Strike Up the Band (1940)
After Babes in Arms’ (1939) rampant success MGM thought, “Hey, those crazy kids have something special.” The eventual follow-up, Strike Up the Band sees Mickey and Judy go bigger with a larger budget and runtime. Mickey and Judy move out of the barn and into the world of small-town America with a script that ironically lampoons the entire Mickey and Judy formula, as well as Victorian melodrama.
Jimmy Connors (Rooney) has dreams of being a drummer and leading a band. When he’s offered a chance to audition for Paul Whiteman’s Orchestra, and collect prize money, Jimmy enlists the help of his best gal Mary (Garland) and a gaggle of other talented kids. But the group hits the skids when life lobs them some unforeseen curveballs.
The successful trio of director Busby Berkeley, Garland and Rooney return (along with the ultra-limber June Preisser), but this time there are added issues that need fixing before Garland and Rooney can succeed. John Monks Jr. and Fred F. Finkelhoffe’s script give the children additional complications outside of just the old “getting out of our parent’s shadow” business they had in Babes in Arms.
Babes in Arms’ acting troupe has a plight that isn’t relatable to everyone, but Rooney’s Jimmy suffers from the same issues as many teens, past and present – to figure out whether his mother’s dreams are his.Jimmy asks Mary if she sees him as a doctor and the audience laughs right alongside her. Dr. Kildare Mickey Rooney is not! Jimmy tiptoes around his family, in the hallway late at night and in their conversations, for fear of upsetting her with his own desires that don’t jive with those of his mother and deceased father. When Jimmy’s mother, sensitively played by Ann Shoemaker, gives Jimmy her blessing after his acquiescence, it is anticlimactic. If all it took was Jimmy’s placating her, why didn’t it happen earlier? And being almost two hours, the thread winds up around the 50-minute mark.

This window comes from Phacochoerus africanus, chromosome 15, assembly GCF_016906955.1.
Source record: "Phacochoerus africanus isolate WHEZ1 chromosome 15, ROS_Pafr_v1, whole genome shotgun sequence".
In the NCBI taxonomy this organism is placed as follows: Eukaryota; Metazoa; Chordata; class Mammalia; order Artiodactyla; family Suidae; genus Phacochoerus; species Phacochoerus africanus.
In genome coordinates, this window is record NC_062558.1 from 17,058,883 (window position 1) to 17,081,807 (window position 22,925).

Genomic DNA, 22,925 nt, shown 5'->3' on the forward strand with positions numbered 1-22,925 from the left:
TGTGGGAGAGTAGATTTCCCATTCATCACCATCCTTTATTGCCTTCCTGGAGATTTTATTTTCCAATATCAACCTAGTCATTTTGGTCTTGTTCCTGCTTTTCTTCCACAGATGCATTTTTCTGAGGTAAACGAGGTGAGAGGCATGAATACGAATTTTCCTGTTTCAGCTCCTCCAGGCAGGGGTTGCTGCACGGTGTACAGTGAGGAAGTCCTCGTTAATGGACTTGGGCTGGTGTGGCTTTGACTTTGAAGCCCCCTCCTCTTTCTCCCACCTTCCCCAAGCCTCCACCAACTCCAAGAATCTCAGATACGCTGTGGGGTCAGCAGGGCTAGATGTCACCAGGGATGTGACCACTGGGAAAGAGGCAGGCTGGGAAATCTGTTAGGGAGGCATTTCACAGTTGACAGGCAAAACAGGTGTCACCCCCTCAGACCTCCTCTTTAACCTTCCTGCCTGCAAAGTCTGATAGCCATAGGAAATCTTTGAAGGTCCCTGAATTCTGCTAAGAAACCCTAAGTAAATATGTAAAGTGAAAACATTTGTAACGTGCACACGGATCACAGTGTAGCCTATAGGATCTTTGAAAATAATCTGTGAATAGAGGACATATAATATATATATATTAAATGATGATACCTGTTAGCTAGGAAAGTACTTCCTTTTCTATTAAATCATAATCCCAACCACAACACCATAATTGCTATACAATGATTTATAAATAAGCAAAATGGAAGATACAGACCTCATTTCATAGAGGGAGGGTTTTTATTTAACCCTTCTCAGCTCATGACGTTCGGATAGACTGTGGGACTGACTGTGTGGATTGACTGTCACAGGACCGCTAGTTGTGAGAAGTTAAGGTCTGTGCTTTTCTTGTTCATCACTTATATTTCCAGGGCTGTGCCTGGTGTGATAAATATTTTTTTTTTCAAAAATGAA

Like Babes in Arms, Jimmy Connors is the Goofus with the worst time management. Rooney once again plays a boy whom, shall we say, isn’t thinking in the right places and is easily swayed by June Preisser’s Barbara Frances, a wealthy girl with absentee parents, (Hey, her parents aren’t around but we don’t see her belly-aching!) Though Mary keeps the ship upright, we’re never shown her actively succeeding in pulling anything off. No, Garland’s true expansion comes through music and there are some great performances from her; “Do the La Conga” and “Our Love Affair” are highlights.
Garland and Rooney knew each other as well as they did themselves by this point, and their communication boasts a natural ease. You see Garland anticipate Rooney’s thoughts, free of the script, and react accordingly. Rooney recounts his mother’s dreams for him and it has all the authenticity of two average teens talking without the camera recording them. “Our Love Affair,” a song that sounds like it inspired “The Boy Next Door” four years later in Garland’s Meet Me in St. Louis (1944), demonstrates the appealing Garland and Rooney chemistry. A medium shot places us right on the piano as Garland’s Mary croons about a love affair fraught with quarrels and true romance. Occasionally she glances at Rooney’s Jimmy, hoping the music will churn up those long-boiling feelings of lust he has….right? Mary rolls her eyes as Jimmy looks at her, invisibly chastising her to focus on the music, foiled again. It’s a brilliant moment that owes little to Berkeley’s direction, but everything to the two teen stars. They loved each other as friends and had no problem expressing their mutual appreciation and annoyance.